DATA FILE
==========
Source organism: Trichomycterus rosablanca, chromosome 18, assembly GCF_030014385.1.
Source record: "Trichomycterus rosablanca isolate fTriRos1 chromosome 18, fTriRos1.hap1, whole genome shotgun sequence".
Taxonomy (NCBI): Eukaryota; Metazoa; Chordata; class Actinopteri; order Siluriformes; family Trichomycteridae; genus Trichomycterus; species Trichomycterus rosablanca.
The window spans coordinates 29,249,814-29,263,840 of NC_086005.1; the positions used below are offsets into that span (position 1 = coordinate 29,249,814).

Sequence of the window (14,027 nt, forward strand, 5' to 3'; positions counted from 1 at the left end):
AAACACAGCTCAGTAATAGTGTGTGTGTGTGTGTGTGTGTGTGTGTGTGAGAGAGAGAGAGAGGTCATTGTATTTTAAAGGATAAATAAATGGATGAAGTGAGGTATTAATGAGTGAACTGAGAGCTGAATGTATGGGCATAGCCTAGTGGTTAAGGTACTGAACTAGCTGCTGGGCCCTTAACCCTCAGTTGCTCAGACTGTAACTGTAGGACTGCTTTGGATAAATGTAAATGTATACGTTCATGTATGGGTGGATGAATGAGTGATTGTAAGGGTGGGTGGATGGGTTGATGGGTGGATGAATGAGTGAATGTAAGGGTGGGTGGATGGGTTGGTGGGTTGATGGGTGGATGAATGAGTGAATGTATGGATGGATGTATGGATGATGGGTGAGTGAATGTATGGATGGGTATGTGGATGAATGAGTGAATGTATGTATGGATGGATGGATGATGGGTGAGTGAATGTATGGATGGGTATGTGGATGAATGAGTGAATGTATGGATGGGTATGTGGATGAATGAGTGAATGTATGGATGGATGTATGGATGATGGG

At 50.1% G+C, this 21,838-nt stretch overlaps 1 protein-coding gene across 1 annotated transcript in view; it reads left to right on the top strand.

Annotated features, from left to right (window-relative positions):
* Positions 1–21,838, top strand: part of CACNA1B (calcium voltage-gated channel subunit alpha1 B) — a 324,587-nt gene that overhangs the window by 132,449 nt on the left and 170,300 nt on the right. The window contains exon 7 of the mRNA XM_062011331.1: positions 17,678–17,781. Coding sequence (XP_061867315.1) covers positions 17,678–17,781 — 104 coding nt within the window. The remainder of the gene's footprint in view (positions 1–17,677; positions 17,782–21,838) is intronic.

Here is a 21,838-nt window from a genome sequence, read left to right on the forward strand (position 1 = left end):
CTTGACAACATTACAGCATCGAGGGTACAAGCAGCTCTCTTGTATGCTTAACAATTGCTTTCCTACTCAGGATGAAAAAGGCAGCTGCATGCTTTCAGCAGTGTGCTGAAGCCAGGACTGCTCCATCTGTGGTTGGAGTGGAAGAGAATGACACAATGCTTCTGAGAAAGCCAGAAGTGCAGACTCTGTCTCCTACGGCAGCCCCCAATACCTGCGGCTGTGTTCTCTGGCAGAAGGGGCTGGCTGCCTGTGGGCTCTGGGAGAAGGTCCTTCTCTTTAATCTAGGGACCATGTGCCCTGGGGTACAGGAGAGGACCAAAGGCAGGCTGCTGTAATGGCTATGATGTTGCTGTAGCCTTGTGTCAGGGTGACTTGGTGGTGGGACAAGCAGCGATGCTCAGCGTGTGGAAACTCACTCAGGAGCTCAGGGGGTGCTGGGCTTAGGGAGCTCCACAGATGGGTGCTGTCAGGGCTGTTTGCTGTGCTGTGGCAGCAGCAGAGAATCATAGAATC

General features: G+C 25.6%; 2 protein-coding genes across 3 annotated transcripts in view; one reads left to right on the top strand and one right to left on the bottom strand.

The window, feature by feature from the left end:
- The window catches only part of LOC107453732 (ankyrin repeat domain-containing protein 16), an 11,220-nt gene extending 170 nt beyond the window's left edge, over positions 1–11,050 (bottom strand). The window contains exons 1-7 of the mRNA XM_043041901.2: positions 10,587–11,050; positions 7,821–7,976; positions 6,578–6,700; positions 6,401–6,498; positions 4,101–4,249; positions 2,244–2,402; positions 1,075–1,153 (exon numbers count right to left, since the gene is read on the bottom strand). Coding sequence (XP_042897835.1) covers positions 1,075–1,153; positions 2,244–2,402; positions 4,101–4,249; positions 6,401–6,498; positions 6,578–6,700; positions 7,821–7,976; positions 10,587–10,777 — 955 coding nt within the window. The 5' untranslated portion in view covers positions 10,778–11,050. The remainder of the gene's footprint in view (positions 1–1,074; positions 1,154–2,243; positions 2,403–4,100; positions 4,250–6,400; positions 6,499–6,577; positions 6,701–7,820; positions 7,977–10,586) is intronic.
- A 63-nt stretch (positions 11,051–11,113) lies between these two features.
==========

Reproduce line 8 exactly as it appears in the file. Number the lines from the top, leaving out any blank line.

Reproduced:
Annotated features, from left to right (window-relative positions):